Howe and other anti-Stalin socialists started the independent socialist quarterly Dissent (there is a recurring theme in the film that when Intellectuals don’t know what else to do, they start a magazine).  The idea was to revisit socialism as a goal or a hope in a non-ideological manner, and outside of the auspices of any particular organization or program, while maintaining critical independence of thought and analysis.  Kristol dismissed it as ideologically anachronistic and irrelevant, but by the time he was asked to comment he had already turned to the dark side and it’s unclear whether he was at that point unable to segregate his personal opinions from his political agenda.  But the debate raged and an indication of the prominence of the debate in the NY Jewish subculture came a couple of decades later when Woody Allen, either unaware or uncaring that the reference was somewhat obscure on the national level, dropped a line into his acclaimed movie Annie Hall referencing a peace reached between Commentary and Dissent so that they merged to form the magazine Dysentery.  Of the millions who have watched the Academy Award winning film over the decades since, probably only a fraction of them understand the reference.  But that it made it into the movie is an indication of how strong the debate was in NY Jewish subculture.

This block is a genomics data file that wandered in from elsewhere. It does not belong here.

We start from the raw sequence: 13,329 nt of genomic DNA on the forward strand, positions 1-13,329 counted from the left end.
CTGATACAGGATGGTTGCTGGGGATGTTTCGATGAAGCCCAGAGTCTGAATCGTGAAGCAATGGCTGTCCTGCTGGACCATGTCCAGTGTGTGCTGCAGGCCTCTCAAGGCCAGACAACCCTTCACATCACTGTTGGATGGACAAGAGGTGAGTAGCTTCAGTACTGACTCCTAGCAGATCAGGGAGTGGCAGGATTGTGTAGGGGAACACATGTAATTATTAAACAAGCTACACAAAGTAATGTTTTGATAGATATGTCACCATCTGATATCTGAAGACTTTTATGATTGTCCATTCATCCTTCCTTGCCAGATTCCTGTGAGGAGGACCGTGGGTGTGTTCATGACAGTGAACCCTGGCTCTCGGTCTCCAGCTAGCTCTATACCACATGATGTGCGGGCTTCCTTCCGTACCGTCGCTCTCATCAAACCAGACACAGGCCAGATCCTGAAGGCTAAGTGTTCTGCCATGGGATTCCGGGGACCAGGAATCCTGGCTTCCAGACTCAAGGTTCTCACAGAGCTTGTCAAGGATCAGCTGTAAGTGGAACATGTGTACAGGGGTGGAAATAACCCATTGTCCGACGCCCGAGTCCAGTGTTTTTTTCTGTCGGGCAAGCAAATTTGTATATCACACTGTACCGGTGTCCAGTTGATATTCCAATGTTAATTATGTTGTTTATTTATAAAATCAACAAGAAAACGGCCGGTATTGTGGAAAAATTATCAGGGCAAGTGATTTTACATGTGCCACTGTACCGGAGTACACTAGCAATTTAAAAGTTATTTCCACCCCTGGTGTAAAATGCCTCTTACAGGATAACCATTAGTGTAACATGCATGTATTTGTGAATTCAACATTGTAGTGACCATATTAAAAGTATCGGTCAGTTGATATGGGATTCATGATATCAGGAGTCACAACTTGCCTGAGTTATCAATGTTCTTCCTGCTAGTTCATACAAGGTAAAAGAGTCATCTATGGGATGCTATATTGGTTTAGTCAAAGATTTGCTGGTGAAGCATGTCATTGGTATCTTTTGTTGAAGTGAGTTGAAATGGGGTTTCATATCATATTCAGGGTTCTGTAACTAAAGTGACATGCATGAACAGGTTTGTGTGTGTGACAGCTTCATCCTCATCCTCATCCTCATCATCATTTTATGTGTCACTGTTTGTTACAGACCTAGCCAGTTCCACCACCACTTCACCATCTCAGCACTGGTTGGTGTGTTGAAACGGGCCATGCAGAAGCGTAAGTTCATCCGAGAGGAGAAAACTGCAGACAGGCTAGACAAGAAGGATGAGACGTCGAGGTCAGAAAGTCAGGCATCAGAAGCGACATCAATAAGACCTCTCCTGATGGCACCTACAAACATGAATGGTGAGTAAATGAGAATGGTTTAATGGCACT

The documentary then moves into the 1960s and the contentious relationship between the NY Intellectuals and the New Left.  It doesn’t go into the initial discussions where Howe’s protege Michael Harrington attended the Port Huron conference and left with some frustration.  The episode is described in some detail in Maurice Isserman’s If I had a Hammer, which is a brilliant summary of the history of the American Left.  The film covers mostly the summit talks between Dissent and SDS.  Howe and Glazer describe their interactions with upstart activist Tom Hayden, whom they regarded as a potential totalitarian – romantic utopian politics within a good looking guy completely into himself.  The Intellectuals were paternalistic and condescending.  The New Lefties were charged and emotional.  It didn’t go well.  There are interviews with New Leftists including Hayden and Todd Gitlin, and you can tell that it’s still a sore point.

(More below the fold)